That is where the hashtag games come in, especially where the word counts keep me accountable, as it did for the #writersmile. I beat the word count goal, but it helped me remember that I was on the clock, and not only for writing, but for editing as well.

By the time I was editing the first draft, it was around the third week of April, and things were getting busy before the end of the month. I finished, though, two days after my best deadline, but before the last day of the month.

So what am I up to now? I drafted two essays for my chapter newsletter, one on strong heroines, the others on my musings on the writing craft. The latter discusses my latest work in progress, the Wedding Bet: Lauren, a sweet romance with strong elements of the inspirational.

This was a new challenge. I pushed myself to write about the heroine’s romantic journey as well as the journey in faith she experienced with Don, her partner. They had both been secondary characters in Starting Over: Rick, serving as members of the wedding party.

I look forward to updating you on my progress.

Copyright Barbara James, all rights reserved.

Guest blog post: the writing process and my work in progress

https://briannasbookreview.weebly.com/guest-posts.html

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​I would urge those who are struggling to write that they should do the best they could to squeeze in some writing time during the course of a week. Every word and sentence means progress! Some people get up early, others stay up late. Still others save their weekends for their writing time. Writing has to become something the writer just does, without question, because it’s second nature, and because writing can be exciting. My time to write is early in the morning before I start the day. Other times, I work in a few moments if something interesting occurs to me. Or I might make note of it and work later.

Whenever I am writing, I often find myself creating notes files for future works in progress. The inspiration for these come from things that occur to me when I’m writing the current work in progress. Perhaps a character inspires me, or something I have seen or heard made me think about how it might be useful for a character. As for deciding upon which one to work on first among any future projects, it really comes down to what works at the time, whether I have any ideas. Sometimes, I might need to think, research, and learn more about a character before I can begin writing.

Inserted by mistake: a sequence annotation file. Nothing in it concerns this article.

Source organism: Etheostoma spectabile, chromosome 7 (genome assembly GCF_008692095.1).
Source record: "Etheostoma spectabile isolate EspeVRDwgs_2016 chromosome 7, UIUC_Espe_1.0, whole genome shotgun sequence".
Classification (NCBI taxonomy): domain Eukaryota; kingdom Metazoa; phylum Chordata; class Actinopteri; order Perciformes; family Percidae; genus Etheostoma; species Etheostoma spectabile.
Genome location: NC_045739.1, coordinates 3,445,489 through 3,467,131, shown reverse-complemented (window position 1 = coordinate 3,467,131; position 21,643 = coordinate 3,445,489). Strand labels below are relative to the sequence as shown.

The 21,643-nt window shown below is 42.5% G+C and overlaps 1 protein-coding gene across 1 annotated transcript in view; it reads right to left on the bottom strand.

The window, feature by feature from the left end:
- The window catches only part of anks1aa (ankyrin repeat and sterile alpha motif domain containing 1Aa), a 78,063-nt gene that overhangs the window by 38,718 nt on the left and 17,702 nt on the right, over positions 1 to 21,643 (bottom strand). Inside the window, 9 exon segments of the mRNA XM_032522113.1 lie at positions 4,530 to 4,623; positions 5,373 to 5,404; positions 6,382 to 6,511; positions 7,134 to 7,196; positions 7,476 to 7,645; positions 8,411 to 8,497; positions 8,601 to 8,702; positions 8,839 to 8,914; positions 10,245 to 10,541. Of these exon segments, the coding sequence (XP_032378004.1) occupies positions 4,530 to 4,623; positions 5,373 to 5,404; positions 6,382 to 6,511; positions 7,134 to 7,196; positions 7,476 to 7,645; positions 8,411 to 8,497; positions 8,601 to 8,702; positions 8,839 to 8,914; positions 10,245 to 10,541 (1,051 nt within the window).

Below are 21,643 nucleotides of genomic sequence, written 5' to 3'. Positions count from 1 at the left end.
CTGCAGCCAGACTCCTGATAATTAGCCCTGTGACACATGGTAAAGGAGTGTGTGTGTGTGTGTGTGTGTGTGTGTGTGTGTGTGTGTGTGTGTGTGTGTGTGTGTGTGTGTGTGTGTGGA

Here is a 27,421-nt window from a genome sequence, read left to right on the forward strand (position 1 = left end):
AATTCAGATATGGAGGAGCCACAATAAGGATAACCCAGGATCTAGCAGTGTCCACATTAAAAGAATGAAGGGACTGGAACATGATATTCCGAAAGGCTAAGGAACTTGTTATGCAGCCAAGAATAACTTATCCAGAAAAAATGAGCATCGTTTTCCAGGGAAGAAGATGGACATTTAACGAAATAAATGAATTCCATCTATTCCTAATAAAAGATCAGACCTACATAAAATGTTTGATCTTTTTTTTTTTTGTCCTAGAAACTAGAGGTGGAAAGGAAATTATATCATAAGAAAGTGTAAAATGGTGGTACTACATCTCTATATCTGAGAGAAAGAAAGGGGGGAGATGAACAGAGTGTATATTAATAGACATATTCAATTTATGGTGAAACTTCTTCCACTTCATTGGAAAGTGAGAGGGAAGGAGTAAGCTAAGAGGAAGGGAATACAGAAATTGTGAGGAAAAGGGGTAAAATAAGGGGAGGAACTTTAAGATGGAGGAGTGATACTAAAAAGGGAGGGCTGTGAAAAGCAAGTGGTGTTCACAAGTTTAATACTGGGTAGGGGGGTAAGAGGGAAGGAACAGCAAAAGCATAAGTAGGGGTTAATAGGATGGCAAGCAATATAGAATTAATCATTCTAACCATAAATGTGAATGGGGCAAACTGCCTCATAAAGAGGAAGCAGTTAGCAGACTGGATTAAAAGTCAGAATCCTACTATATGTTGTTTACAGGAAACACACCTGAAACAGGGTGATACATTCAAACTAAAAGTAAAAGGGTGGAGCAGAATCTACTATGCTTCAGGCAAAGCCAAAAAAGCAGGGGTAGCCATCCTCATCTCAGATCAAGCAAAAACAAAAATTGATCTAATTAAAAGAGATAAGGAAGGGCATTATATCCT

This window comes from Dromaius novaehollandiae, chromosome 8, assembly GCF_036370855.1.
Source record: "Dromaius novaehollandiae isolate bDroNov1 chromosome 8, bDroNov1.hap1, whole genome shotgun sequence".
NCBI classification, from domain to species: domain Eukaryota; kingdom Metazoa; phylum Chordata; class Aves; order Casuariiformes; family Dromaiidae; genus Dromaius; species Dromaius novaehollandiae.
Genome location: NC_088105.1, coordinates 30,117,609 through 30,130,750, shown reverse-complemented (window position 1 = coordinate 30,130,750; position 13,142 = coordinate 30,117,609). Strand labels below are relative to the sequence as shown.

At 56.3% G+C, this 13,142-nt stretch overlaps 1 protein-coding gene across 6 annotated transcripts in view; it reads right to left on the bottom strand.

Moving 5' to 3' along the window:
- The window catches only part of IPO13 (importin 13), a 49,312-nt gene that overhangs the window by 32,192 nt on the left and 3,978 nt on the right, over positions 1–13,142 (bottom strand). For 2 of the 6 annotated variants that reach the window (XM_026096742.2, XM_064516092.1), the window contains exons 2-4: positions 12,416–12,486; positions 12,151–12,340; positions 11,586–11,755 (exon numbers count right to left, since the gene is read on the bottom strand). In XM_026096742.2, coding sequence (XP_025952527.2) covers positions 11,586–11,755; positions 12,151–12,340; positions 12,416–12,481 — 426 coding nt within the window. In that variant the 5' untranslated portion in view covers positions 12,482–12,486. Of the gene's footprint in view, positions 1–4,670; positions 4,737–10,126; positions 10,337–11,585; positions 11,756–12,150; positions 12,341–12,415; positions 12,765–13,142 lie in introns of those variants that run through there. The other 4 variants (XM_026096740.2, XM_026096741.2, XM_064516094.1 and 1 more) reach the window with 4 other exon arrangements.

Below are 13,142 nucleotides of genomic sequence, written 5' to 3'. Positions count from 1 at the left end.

So my current work in progress happened within a year after Starting Over: Rick, but I didn’t feel the inspiration for this book. It is about Lauren, one of Annelise’s friends and a bridesmaid at her wedding to Rick. I took down notes and I found images, but I wasn’t feeling it. However, I was inspired to write Denise and Roger’s story, Going Home: Roger, because I had a greater sense of what her character might be like, since she was Annelise’s sister and was thus a stronger secondary character.

What I like most about Rick’s book is that it was the first, and that it will be the foundation for future books. I like seeing how the characters develop over time from their introduction in the first book and through their own books.The fun part about writing the current sequel is that it gives me a chance to come back to Roger. His book began one year after Annelise and Rick’s wedding. What was he doing in the meantime? In this sequel, he is a stronger secondary character, because he is supporting the main characters on their road to their happily ever after. I give hints about him and introduce conversations which took place in greater depth in his own book. The foreshadowing makes it all the more interesting.

Copyright Barbara James. All rights reserved.

authorbarbarajames@gmail.com

Writing with Partners, Epilogues.

Was it just a few months ago in November, in the midst of Nano-Wri-Mo, that I was doing my own personal version of it?

A group writing project, to write our novel, and I had a certain number of weeks to write a certain number of chapters. I wrote, submitted, and then spent the rest of the fall into the winter reading the others’ chapters and offering encouragement.

So now we are at the end of all the contributors’ chapters, and we are to write our epilogues.

I drafted my epilogue back then, and it was interesting to look back at what I had in mind. I imagined an epilogue taking place five years later, but the group needed a shorter time span, so I edited it to take place two years after my portion of the book began.

Although I couldn’t use it, there is nothing wrong with saving it for future reference.

I think it is so important for writers to have a writing group of some sort. This group worked well enough for me, giving me a venue for practicing my writing.

I enjoyed the group so much, I acknowledged them in Going Home: Roger!

Copyright Barbara James. All rights reserved.

authorbarbarajames@gmail.com